McData is due to release the first fruit of its acquisition of Nishan Systems later today. The Eclipse 1620 is a gateway device, connecting heterogeneous Fibre Channel and iSCSI storage networks either locally or over IP links.
Like Nishan's products, it uses iFCP (internet Fibre Channel protocol) which links SAN devices selectively. By comparison, the alternative FCIP technology used by vendors such as Cisco, Lucent and CNT creates tunnels between networks.
Using iFCP allows SANs to be linked over a public IP network with fault isolation, according to Mark Stratton, McData's director of marketing solutions and alliances. A fault on one SAN will propagate to the others over an FCIP tunnel, but not via iFCP, he says.
"The 1620 is a kind of shadow switch," he adds. "It can make remote devices look local and then provision them by setting up sessions between devices, whereas tunnelling masks that by passing all traffic."
"You can also use it as an iSCSI gateway - it does iSNS and domain discovery. The goal there is to propagate storage consolidation to lower cost servers. The name of the game is to efficiently aggregate more servers so it gets cheaper overall."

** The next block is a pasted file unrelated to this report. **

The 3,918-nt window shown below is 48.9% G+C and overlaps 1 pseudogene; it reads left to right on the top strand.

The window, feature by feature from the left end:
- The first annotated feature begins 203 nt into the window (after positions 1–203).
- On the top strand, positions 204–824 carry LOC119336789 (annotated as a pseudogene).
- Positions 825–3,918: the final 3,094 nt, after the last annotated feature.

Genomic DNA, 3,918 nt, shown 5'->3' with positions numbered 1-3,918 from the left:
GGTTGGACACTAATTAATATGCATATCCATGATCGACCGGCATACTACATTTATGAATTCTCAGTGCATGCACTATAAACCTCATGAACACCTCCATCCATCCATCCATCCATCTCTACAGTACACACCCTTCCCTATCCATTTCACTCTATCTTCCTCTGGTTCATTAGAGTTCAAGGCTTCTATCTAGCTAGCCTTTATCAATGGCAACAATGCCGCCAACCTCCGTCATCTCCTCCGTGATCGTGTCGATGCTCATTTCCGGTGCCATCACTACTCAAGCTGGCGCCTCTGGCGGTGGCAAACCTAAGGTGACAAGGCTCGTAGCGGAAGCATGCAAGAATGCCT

The next task is to qualify the device with replication software such as Truecopy and SRDF, he says.
Stratton would not confirm pricing for the Eclipse 1620, but says it should not be too far from the Nishan 3300 device at $30,000 each, or $150,000 for a complete SAN disaster recovery or business continuity solution.
He confirms that the integration of Nishan into McData is well underway, with Nishan's office lease expiring soon and its employees moving in with McData's SANavigator software group.
"The Nishan brand has gone - everything is labelled McData now, but it's the same technology, dropped straight into the McData range," he adds.